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Contributions of an avian basal ganglia–forebrain circuit to real-time modulation of song

Abstract

Cortical–basal ganglia circuits have a critical role in motor control and motor learning1. In songbirds, the anterior forebrain pathway (AFP) is a basal ganglia–forebrain circuit required for song learning and adult vocal plasticity but not for production of learned song2,3,4,5. Here, we investigate functional contributions of this circuit to the control of song, a complex, learned motor skill. We test the hypothesis that neural activity in the AFP of adult birds can direct moment-by-moment changes in the primary motor areas responsible for generating song. We show that song-triggered microstimulation in the output nucleus of the AFP induces acute and specific changes in learned parameters of song6,7. Moreover, under both natural and experimental conditions, variability in the pattern of AFP activity is associated with variability in song structure. Finally, lesions of the output nucleus of the AFP prevent naturally occurring modulation of song variability. These findings demonstrate a previously unappreciated capacity of the AFP to direct real-time changes in song. More generally, they suggest that frontal cortical and basal ganglia areas may contribute to motor learning by biasing motor output towards desired targets or by introducing stochastic variability required for reinforcement learning.

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Figure 1: Song-triggered microstimulation in LMAN elicits acute changes in learned parameters of syllable structure.
Figure 2: Specificity of stimulation.
Figure 3: Context-dependent changes in variability.
Figure 4: Contributions of the AFP to real-time song modulation.

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Acknowledgements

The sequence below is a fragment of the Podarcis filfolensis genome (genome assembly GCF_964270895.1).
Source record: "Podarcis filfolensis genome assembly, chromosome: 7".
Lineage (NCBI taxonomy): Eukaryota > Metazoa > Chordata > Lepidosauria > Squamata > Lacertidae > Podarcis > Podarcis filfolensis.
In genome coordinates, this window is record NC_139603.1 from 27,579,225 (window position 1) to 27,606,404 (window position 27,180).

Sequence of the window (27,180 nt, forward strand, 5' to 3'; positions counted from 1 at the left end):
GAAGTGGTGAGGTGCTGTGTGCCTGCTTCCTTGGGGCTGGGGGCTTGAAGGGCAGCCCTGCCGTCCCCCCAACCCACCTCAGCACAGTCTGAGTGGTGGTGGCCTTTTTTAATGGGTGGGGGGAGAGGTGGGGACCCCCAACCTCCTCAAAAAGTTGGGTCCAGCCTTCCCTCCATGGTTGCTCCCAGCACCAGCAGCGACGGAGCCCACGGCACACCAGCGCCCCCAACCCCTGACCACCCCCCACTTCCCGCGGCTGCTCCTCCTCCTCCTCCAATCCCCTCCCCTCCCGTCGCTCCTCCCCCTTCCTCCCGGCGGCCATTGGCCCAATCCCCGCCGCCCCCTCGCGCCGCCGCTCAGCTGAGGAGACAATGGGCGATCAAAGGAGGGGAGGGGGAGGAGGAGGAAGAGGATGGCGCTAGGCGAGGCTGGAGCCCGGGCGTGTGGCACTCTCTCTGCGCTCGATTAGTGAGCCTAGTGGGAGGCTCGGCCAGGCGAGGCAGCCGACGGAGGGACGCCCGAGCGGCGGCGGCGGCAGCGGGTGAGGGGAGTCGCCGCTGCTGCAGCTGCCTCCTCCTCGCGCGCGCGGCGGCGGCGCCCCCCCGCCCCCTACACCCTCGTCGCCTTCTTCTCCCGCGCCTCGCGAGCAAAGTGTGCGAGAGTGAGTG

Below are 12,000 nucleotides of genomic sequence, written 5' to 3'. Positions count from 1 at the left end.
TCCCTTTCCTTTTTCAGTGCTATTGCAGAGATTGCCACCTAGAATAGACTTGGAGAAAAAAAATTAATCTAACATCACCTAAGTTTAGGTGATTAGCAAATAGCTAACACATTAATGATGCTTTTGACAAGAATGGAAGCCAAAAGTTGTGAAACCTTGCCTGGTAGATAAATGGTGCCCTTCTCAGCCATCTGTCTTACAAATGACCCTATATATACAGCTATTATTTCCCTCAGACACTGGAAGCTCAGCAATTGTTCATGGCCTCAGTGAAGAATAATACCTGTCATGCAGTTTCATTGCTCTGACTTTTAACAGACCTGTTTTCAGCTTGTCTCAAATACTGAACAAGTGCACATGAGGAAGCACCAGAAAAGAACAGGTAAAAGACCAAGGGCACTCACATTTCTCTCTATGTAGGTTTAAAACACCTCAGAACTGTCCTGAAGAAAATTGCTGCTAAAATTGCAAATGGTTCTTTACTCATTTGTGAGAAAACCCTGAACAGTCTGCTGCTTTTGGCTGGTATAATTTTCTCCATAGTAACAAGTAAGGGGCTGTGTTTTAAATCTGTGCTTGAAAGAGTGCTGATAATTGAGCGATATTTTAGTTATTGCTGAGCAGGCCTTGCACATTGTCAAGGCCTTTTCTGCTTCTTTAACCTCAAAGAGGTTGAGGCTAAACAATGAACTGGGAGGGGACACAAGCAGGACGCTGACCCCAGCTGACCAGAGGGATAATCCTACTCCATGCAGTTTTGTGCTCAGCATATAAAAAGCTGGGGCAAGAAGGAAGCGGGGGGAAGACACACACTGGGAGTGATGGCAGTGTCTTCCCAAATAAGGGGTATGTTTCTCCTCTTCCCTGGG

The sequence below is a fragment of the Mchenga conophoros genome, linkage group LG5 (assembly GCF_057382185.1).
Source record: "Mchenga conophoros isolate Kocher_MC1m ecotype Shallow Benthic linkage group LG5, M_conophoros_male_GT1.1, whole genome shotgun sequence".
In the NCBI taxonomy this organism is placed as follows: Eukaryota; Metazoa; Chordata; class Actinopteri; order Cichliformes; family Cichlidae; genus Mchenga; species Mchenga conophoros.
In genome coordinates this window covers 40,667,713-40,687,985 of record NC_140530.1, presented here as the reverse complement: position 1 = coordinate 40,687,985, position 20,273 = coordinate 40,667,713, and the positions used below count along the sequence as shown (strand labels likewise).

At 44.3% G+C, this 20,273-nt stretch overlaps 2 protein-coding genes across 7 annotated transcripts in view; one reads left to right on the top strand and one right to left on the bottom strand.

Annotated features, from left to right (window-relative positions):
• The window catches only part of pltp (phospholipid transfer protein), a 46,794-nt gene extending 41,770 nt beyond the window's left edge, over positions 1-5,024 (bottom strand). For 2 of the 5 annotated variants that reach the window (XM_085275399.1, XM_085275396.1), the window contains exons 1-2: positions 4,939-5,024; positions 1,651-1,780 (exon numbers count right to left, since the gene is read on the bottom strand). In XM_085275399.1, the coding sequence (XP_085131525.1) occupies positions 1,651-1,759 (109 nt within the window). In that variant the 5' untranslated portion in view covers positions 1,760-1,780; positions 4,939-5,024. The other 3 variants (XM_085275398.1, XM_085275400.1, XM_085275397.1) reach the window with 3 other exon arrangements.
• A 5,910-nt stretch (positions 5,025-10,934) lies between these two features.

We thank N. Hessler for a portion of the data in Fig. 3e. We thank A. Basbaum, S. Lisberger, J. Sakata and B. Wright for helpful comments on this manuscript and A. Arteseros and K. McManaway for technical assistance. This work was supported by an HHMI Predoctoral Fellowship (M.H.K.), the MacArthur Foundation, the Steven and Michele Kirsch Foundation, NARSAD and NIH (A.J.D.), and the HHMI Biomedical Research Support Program grant, the McKnight Foundation, the Klingenstein Fund, a Searle Scholars Award and NIH (M.S.B.).

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Correspondence to Mimi H. Kao.

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The authors declare that they have no competing financial interests.

Supplementary information

Supplementary Figure 1

This figure provides additional information for how the latency between the application of a stimulus and the onset of a change in syllable structure was measured. Latency measurements could be complicated because the effects of stimulation at a given site could be specific to a subset of syllables. (GIF 46 kb)

Supplementary Figure 2

This figure shows a correlation between the magnitude of changes in LMAN variability and the magnitude of changes in song variability. (GIF 36 kb)

Supplementary Table 1

Summary of the effects of stimulation in LMAN for each syllable tested in 5 birds. (DOC 72 kb)

Supplementary Table 2

Summary of the effects of LMAN stimulation for each bird by site. Stimulation evoked significant changes in syllable structure in 18/20 sites in LMAN of 5 birds. (DOC 34 kb)

Supplementary Table 3

Summary of the effects of differential activation of LMAN neurons at a particular site. (DOC 51 kb)

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Kao, M., Doupe, A. & Brainard, M. Contributions of an avian basal ganglia–forebrain circuit to real-time modulation of song. Nature 433, 638–643 (2005). https://doi.org/10.1038/nature03127

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